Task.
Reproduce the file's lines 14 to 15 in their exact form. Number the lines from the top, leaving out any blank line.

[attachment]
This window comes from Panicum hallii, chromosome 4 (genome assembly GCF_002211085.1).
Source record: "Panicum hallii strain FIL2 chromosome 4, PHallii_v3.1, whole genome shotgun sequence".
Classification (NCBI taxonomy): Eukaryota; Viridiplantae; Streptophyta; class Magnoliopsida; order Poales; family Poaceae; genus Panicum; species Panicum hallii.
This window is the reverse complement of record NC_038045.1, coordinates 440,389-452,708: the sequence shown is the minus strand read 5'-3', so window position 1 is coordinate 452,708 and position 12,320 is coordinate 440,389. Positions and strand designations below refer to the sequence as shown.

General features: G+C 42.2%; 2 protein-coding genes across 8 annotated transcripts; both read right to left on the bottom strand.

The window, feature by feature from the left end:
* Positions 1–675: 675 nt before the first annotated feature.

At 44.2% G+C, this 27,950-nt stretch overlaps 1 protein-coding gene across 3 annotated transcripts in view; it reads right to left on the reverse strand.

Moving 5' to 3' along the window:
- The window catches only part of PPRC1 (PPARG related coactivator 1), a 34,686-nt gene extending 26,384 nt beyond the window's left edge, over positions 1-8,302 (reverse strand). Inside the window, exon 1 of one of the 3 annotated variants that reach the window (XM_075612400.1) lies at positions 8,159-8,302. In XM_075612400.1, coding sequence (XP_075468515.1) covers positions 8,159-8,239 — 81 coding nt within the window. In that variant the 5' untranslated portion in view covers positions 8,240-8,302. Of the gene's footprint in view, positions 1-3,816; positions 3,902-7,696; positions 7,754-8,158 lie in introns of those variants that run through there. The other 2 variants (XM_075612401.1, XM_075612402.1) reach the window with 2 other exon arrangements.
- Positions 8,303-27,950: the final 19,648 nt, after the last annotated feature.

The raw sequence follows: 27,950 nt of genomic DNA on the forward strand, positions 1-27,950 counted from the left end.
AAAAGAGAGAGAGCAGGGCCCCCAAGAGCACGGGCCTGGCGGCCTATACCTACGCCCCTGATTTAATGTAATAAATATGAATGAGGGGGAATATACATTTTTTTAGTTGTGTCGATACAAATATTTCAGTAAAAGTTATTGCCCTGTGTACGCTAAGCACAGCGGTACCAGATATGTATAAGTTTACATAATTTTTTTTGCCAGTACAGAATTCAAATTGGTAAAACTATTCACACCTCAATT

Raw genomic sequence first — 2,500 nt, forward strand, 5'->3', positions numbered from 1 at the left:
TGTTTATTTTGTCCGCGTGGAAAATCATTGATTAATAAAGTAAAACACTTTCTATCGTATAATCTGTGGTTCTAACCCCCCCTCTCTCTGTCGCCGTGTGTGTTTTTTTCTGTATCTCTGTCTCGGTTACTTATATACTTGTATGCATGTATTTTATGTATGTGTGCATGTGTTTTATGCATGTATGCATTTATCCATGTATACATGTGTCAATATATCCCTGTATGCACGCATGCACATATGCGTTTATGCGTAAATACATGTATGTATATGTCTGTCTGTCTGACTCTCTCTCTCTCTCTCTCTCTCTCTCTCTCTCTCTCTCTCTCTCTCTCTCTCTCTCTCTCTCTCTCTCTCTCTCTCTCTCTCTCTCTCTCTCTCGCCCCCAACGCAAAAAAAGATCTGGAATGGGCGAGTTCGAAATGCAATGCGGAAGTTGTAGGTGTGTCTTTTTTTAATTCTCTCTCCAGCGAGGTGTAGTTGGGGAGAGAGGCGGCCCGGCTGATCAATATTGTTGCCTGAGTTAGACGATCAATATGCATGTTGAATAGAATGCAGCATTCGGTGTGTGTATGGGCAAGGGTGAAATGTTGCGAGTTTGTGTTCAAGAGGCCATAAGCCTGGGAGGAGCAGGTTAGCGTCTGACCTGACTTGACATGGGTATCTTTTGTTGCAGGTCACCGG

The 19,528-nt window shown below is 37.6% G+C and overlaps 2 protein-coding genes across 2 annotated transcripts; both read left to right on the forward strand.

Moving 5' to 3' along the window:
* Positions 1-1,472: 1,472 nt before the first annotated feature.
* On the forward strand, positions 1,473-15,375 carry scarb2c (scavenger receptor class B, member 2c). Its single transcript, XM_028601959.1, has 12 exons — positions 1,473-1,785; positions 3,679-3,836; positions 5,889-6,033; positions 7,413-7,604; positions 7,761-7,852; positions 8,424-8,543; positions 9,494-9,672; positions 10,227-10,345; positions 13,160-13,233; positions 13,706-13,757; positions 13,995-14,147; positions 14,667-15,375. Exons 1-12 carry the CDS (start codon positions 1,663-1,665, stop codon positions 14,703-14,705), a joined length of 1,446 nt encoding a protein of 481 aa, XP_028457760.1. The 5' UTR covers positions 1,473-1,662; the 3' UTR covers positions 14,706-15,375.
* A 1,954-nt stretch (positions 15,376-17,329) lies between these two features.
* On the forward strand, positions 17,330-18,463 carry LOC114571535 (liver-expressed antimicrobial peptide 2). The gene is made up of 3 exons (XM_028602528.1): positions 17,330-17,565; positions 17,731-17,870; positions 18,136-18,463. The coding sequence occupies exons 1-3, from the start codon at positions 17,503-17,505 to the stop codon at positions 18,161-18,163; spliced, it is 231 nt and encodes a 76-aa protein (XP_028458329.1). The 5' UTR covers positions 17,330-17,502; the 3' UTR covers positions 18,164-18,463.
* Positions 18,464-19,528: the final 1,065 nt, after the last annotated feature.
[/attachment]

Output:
Raw genomic sequence first — 2,500 nt, forward strand, 5'->3', positions numbered from 1 at the left:
TGTTTATTTTGTCCGCGTGGAAAATCATTGATTAATAAAGTAAAACACTTTCTATCGTATAATCTGTGGTTCTAACCCCCCCTCTCTCTGTCGCCGTGTGTGTTTTTTTCTGTATCTCTGTCTCGGTTACTTATATACTTGTATGCATGTATTTTATGTATGTGTGCATGTGTTTTATGCATGTATGCATTTATCCATGTATACATGTGTCAATATATCCCTGTATGCACGCATGCACATATGCGTTTATGCGTAAATACATGTATGTATATGTCTGTCTGTCTGACTCTCTCTCTCTCTCTCTCTCTCTCTCTCTCTCTCTCTCTCTCTCTCTCTCTCTCTCTCTCTCTCTCTCTCTCTCTCTCTCTCTCTCTCTCTCTCGCCCCCAACGCAAAAAAAGATCTGGAATGGGCGAGTTCGAAATGCAATGCGGAAGTTGTAGGTGTGTCTTTTTTTAATTCTCTCTCCAGCGAGGTGTAGTTGGGGAGAGAGGCGGCCCGGCTGATCAATATTGTTGCCTGAGTTAGACGATCAATATGCATGTTGAATAGAATGCAGCATTCGGTGTGTGTATGGGCAAGGGTGAAATGTTGCGAGTTTGTGTTCAAGAGGCCATAAGCCTGGGAGGAGCAGGTTAGCGTCTGACCTGACTTGACATGGGTATCTTTTGTTGCAGGTCACCGG